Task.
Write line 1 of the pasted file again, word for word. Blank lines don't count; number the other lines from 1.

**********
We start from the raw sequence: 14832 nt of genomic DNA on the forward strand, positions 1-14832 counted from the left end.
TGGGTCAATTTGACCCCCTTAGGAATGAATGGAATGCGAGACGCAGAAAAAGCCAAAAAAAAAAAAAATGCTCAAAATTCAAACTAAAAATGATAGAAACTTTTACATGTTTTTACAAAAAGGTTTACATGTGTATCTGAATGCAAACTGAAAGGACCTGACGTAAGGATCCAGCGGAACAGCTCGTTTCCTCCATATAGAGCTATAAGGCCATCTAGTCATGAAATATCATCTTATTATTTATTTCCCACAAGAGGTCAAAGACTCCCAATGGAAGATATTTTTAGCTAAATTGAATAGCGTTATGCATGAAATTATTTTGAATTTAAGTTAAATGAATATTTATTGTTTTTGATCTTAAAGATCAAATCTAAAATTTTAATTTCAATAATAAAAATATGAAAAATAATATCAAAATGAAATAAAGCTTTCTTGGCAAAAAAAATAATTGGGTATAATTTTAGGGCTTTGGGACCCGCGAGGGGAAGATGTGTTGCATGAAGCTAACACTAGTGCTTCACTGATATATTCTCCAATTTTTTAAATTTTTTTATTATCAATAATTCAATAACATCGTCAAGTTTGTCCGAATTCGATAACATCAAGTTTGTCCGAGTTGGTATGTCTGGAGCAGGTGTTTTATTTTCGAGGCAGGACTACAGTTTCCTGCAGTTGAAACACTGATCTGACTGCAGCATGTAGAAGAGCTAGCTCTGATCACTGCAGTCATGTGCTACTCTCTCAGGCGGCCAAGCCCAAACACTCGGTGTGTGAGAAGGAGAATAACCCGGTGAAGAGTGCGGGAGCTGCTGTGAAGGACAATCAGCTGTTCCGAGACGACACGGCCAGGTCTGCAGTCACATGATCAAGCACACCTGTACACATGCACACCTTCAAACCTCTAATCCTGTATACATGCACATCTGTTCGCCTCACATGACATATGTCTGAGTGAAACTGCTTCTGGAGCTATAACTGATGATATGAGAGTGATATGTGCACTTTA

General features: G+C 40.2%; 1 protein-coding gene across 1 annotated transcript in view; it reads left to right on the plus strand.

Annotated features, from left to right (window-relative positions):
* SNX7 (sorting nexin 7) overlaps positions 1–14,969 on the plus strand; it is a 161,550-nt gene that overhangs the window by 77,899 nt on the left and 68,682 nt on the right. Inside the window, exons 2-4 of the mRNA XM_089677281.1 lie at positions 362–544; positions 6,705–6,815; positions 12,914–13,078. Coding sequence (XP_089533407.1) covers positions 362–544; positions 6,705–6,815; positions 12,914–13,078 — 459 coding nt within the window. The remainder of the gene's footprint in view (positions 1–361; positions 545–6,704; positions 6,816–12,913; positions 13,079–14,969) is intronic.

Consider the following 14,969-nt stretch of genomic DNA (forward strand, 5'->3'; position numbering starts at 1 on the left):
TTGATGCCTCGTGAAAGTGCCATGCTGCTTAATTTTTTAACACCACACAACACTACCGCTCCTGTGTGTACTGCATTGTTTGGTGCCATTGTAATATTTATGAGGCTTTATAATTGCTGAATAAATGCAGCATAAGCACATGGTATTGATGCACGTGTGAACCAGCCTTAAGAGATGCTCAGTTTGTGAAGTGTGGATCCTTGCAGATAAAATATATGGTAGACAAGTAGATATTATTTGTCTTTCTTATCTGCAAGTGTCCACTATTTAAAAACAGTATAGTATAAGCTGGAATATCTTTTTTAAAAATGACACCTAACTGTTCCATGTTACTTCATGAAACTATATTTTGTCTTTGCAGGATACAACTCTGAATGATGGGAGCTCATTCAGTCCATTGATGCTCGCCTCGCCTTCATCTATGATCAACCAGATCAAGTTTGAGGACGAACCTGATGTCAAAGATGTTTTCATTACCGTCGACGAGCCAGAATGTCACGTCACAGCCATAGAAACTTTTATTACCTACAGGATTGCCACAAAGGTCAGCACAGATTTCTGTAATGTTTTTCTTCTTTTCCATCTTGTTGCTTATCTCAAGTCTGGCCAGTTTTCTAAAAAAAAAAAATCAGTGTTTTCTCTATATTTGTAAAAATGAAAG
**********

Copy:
We start from the raw sequence: 14832 nt of genomic DNA on the forward strand, positions 1-14832 counted from the left end.